Deer Pack Hunting Coyotes in Nevada

One of the most amazing sights of our entire trip happened near Lake Washoe, Nevada.  That is where we encountered Mule Deer; a species you definitely don't see in New England.  Mule Deer are related to our familiar White-tailed Deer, but they are larger, have black tipped ears and and rope-like, black-tipped tails, and a bouncy gait when running. Probably the most noticeable difference in the two species are the huge ears on the Mule Deer, which is where the species got it's name in the first place.

The herd of deer impressed us much more than it did our friends from Nevada, who see them practically every day.  And unlike us, our local friends were not at all surprised to see a coyote sharing the same field as the deer.

What transpired next was a phenomenon that shocked even the locals, however.  As we were watching, the coyote started to drift closer and closer to the herd of deer.  When he got a little too close for comfort, all of the deer suddenly became alert.  They stopped grazing and turned to watch the coyote intently.

Suddenly the herd of Mule Deer started running toward the coyote - and the coyote started running away!

The chase was no game, either.  The deer were out for blood and the coyote was running for his life!

The coyote had good reason to fear.  Those large, hoofed animals could easily tear that puny canine to shreds when hunting as a pack.  Of course, who knew they ever hunted as a pack?

Eventually, the coyote disappeared into the underbrush, never to appear again.  Even more amazing than the sight of a coyote being hunted down by a pack of deer was the fact that it happened again just moments later! A second coyote was chased into the underbrush, too.  A week or two later, we learned that our friends had witnessed this heretofore unprecedented scenario yet again on the day after we left Nevada!  Evidently, the big Mule Deer out west have learned the coyote's own strategy of hunting in packs - and they've learned it very well, indeed!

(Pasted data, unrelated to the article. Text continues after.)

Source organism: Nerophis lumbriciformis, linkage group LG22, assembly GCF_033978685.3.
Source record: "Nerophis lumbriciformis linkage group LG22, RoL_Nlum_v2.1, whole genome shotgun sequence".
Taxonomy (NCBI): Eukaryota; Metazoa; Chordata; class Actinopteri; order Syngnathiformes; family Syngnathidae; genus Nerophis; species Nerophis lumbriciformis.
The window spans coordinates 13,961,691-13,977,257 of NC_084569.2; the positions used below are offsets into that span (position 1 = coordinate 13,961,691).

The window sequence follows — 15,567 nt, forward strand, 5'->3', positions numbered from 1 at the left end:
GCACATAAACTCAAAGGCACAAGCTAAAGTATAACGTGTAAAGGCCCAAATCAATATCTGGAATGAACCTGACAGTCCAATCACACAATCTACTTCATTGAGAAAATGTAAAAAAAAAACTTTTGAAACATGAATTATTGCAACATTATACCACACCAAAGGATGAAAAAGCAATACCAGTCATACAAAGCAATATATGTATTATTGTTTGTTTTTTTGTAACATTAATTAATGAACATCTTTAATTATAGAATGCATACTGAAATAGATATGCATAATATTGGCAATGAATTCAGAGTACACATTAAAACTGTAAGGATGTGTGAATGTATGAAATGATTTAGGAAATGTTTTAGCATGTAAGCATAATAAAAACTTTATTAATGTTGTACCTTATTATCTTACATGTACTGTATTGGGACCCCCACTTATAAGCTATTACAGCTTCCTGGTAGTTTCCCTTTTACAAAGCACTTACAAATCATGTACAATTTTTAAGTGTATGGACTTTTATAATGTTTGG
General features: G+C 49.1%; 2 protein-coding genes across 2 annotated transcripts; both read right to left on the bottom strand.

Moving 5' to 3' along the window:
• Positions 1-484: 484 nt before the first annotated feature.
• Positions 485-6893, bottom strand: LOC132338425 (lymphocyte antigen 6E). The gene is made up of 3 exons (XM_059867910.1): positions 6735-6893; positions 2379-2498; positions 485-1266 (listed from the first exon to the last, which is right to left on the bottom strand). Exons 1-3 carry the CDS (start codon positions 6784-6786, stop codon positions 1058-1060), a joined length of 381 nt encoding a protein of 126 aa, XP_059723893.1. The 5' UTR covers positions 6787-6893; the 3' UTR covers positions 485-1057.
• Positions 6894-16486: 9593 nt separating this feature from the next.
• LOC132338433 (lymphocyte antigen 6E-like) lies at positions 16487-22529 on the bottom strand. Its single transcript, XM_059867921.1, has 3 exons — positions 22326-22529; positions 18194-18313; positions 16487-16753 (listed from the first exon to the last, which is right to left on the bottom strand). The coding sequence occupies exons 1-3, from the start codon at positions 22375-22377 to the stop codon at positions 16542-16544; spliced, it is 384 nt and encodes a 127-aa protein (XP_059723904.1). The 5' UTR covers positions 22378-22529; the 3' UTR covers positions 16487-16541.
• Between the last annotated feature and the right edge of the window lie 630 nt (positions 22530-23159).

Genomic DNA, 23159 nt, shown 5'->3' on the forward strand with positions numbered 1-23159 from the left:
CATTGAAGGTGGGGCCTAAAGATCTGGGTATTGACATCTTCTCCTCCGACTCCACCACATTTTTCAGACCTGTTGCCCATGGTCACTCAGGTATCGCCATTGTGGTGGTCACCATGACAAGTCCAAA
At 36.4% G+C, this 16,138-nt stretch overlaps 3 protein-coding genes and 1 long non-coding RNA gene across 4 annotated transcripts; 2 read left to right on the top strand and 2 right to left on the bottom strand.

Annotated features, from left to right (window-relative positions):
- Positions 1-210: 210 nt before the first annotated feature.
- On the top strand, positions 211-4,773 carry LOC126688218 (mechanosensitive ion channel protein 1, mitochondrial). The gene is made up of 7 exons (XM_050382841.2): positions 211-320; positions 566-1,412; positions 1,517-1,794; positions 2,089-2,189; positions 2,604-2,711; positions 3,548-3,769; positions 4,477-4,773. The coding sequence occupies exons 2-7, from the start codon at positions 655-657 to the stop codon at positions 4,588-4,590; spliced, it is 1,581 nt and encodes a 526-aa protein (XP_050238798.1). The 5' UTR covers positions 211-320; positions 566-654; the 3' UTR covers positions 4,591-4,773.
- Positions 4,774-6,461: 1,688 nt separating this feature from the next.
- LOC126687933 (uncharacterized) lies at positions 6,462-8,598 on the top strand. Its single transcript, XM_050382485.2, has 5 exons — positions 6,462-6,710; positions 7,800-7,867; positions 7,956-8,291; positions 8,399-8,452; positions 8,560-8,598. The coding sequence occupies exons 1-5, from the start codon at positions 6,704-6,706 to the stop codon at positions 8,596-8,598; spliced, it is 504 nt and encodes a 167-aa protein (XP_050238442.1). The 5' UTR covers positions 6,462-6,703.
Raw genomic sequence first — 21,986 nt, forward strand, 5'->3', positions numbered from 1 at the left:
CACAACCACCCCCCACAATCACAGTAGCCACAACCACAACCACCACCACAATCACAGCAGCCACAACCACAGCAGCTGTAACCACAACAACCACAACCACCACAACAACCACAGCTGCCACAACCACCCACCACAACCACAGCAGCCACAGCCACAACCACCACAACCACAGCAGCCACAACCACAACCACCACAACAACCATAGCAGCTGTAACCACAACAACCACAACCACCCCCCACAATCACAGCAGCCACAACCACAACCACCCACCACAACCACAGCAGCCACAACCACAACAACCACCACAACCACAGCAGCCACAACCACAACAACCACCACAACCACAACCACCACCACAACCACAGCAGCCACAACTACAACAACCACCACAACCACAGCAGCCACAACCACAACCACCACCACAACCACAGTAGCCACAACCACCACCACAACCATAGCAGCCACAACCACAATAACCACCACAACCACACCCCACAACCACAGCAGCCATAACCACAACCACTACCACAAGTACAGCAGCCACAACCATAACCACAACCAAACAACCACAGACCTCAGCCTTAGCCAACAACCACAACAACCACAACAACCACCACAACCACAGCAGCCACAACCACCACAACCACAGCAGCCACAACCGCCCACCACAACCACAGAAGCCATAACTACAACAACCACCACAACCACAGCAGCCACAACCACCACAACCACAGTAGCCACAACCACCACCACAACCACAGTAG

1. I grew up in Maynard, MA and I moved out to Utah almost two years ago. During the last breeding season at one point I saw almost 20 Black-billed Magpies in my backyard. Like you, I get so excited when I see them even though they're extremely common here. I feel the same way about the quails too. There is a botanical garden at the U of U that always has lots of quails nesting and the babies are so cute!

  2. Amazing photographs! The very same thing happened with my deer this morning. I hope you don't mind that I used one of your pictures to illustrate what happened at my place. I gave you full credit and also linked your blog. If I find out why this happens (seems counterintuitive for deer), I'll let you know.


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